Can education be saved here in Cuba?

By Frank Simon


HAVANA TIMES — “Don’t go thinking I’m going to be here earning 50 Cuban pesos per day at a restaurant, that’s exactly what I told my family when I finished my pre-university course, don’t think I’m going to go and study to earn 500 pesos (20 USD) or anything similar as a professional,” that’s what 19-year-old Sara blurted out, beautiful like her age, but with a dark vision of the future.

She doesn’t know what she’s going to be, but she doesn’t want to be what she is. She was number 15 in her high school, out of 200 kids, and she was number 30 in her pre-university course, out of about the same number. “I could apply for medicine, for example, but it’s not worth so much effort,” she tells me.

“Women like Sara think like that since 10th grade and they normally choose men that are over 40 as husbands, it’s a process that begins in high school. Because they are beautiful, they don’t have to do anything but hook on to an older man with money or a foreigner,” Vladimir stated, in 11th grade of pre-university.

It distresses him, because even with his parents’ help, it only just about covers his afternoon snack, so he can’t aspire to fix any girl he like’s problems. “Degrees come and there’s too many, because very few people want them. A young person traveling as a “mule” (clothes smuggler) to Panama is more famous than a doctor or lawyer; you can imagine that discipline in schools is indifference.”


We spoke to Julio, a PhD in Sociology and university professor, about the subject. According to him, the use of the term “inverted pyramid” is a government euphemism, to minimize such a complex problem. “In my opinion, maintaining the old-fashioned and dogmatic curriculum plus the poor training of teaching assistants, they eroded the Cuban education system deliberately, because it’s better to rule over functional illiterates. Educating people without intellect, without any organization skills or political astuteness, that’s why I’m talking to you about social engineering.”

In less academic and pragmatic terms, Julio confesses: “there’s an official discourse on the one hand which calls to join the never-ending battle, and a surreptitious one that tells you to leave, that there isn’t a future for anyone here, except for the children and grandchildren of the ruling military elite.”

Could anybody save Cuba’s education system? “No,” Menendez, a high school principal tells me; “there’s no chance, not with the parents or the students. This school used to be the best in the province but today, it’s a reformatory school for pre-delinquents.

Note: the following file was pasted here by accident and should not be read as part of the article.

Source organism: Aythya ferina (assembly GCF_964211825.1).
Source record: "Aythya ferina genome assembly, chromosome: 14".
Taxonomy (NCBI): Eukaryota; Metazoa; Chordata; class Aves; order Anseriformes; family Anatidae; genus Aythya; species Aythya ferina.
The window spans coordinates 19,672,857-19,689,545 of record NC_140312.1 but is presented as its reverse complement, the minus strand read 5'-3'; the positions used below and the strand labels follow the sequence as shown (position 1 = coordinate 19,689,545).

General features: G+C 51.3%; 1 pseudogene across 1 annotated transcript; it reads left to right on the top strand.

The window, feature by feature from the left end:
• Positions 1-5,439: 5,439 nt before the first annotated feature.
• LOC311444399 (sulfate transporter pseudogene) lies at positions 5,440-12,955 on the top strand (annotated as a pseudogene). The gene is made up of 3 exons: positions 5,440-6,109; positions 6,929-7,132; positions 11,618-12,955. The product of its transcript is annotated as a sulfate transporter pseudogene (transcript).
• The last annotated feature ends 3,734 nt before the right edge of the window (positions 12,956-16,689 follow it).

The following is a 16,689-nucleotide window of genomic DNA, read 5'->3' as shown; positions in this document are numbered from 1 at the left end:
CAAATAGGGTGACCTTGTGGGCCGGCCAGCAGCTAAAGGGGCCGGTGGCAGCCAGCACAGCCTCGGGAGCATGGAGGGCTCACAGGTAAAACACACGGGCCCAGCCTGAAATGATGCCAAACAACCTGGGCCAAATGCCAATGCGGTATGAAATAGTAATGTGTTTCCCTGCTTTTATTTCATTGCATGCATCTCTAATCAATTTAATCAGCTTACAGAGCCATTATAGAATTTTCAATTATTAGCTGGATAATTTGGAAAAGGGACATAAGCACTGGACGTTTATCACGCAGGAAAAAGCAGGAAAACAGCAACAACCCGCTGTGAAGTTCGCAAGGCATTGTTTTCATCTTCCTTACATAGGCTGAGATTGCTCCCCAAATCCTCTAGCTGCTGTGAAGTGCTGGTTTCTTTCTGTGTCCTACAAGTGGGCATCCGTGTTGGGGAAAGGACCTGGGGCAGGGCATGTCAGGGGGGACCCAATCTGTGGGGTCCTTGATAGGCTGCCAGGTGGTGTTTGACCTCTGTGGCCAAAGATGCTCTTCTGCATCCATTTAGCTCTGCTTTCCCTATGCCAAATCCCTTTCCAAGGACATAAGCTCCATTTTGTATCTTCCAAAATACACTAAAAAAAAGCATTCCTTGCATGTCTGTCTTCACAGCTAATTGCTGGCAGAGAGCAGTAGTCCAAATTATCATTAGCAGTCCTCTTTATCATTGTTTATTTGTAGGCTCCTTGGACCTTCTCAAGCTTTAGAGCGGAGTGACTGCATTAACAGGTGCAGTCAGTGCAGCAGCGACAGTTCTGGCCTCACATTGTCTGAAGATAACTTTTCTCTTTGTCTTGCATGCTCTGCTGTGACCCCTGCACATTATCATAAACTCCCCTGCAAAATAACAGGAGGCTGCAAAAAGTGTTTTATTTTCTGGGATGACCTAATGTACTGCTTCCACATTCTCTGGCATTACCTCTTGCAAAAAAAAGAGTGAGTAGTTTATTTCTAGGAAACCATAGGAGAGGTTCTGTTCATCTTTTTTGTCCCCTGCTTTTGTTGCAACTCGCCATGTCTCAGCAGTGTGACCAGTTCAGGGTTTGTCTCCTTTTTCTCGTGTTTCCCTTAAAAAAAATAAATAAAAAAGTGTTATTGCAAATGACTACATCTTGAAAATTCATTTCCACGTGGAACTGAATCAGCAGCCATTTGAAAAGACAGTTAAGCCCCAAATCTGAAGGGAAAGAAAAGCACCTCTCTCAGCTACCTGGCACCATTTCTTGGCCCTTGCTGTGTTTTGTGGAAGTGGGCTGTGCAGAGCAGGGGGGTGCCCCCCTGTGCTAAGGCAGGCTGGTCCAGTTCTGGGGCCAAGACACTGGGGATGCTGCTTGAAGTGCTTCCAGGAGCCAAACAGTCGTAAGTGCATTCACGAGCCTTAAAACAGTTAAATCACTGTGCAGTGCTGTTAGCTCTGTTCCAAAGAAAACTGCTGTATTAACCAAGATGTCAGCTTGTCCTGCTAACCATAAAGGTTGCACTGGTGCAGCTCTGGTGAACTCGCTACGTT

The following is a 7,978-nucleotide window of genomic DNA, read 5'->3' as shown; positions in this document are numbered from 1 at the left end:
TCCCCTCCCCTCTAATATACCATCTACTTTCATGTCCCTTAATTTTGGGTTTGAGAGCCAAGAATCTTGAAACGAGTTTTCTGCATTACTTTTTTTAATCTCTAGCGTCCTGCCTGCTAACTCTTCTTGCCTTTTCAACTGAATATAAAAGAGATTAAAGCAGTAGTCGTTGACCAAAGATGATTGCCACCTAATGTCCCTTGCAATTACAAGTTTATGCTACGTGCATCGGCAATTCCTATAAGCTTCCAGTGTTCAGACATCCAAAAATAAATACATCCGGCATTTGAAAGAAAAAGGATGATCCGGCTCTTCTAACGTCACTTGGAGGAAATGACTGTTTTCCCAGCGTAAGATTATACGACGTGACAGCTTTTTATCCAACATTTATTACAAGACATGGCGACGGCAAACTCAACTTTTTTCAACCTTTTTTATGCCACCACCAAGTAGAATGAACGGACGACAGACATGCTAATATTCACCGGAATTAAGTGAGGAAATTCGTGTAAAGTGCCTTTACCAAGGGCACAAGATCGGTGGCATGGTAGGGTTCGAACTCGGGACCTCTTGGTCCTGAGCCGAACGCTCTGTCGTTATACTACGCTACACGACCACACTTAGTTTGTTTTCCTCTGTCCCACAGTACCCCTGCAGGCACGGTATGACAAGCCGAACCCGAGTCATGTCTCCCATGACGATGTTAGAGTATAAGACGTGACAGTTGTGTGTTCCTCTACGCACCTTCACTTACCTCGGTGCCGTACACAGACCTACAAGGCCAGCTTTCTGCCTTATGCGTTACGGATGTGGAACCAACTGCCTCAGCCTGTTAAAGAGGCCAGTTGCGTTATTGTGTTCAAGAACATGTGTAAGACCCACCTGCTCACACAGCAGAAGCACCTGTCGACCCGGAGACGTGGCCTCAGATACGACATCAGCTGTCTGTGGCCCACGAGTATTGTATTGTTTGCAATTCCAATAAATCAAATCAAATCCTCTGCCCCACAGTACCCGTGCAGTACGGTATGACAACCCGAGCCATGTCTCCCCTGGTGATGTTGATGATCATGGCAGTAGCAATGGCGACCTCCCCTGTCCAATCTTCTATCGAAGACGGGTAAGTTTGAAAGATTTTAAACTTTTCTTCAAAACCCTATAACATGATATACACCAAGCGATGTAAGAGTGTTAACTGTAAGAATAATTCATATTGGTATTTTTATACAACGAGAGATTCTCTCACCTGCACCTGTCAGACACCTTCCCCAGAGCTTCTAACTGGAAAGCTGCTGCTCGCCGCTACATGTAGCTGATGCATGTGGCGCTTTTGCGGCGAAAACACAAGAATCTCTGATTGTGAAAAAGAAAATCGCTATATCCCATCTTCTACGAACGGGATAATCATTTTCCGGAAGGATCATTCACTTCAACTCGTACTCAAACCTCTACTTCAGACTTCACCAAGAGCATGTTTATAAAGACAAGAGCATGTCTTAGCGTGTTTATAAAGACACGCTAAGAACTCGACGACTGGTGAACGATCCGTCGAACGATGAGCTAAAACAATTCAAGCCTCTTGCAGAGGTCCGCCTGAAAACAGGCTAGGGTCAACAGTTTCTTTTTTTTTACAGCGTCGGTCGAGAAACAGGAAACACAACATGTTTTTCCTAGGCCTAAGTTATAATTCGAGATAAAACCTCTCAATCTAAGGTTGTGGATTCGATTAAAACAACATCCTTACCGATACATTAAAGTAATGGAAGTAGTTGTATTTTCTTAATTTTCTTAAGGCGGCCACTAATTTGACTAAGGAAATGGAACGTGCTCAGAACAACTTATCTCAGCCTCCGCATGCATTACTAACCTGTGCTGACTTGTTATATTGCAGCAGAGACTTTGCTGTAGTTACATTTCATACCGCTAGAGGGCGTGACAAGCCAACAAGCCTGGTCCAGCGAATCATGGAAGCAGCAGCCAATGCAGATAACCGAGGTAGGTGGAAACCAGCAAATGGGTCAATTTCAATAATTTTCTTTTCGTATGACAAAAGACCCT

Our high school principal adds: “primary school doesn’t teach the curriculum, so when they come here, they have a poor base, without having met third or second grade objectives, so their main skill, i.e. thinking for themselves, will be affected for the rest of their lives. We are creating cavemen.”


Menendez and Julio agree that maybe it is social engineering and a “new man” who never thinks, or gets their hopes up, who knows that they need to lie in order to live a better life while trying to escape jail. “Anyone who has read Michel Foucault, the French philosopher from the second half of the past century, knows that he put social engineering forward as one of the ways to control minds and for governments to repress the masses, so that you give up your self-autonomy from a young age and take on the role of victim which disempowers you,” Julio added. 

Julio narrows it down for us: “If the Cuban system is playing with fire, if the little education divides thought and action, waves of uncontrollable violence could appear at any time, like the Arab Spring, when individual survival reaches a certain limit.”

3 thoughts on “Can education be saved here in Cuba?

  • The article reflects reality. As my wife holds a not insignificant role in education and I am in regular contact with students, I can vouch for the accuracy of Frank Simon’s comments. To sit in ones own home and listen to two pre-university school students debating alternatives is depressing. One keen to study and progress to university and take professional qualifications and the other saying: “Why bother, I can earn more working the street.”
    Very recently in discussion with a long experienced teacher, he said to me that endeavoring to instill initiative in students is becoming increasingly difficult as they see no benefit in academic pursuit unless they manage to emigrate. As he put it: “There is only hope for those who manage to leave.”

  • Your article swirls around in my head and heart. I just returned from 3 months in central Cuba, living with dear friends. It was my 18th trip since 1995. I am a sociologist and theologian, trying to study how Cuban life got to be as it is now. This article and the interview with the the professor of sociology has really helped me, although saddened me profoundly. Thank you for your honesty and courage, in spite of the risks and push-back.

  • And yet Castro sycophants continue to regurgitate statistics regarding literacy rates and classroom size. Crumbling facilities and fewer, mostly poorly-prepared teachers belie the ugly truth. Cuban education sucks!

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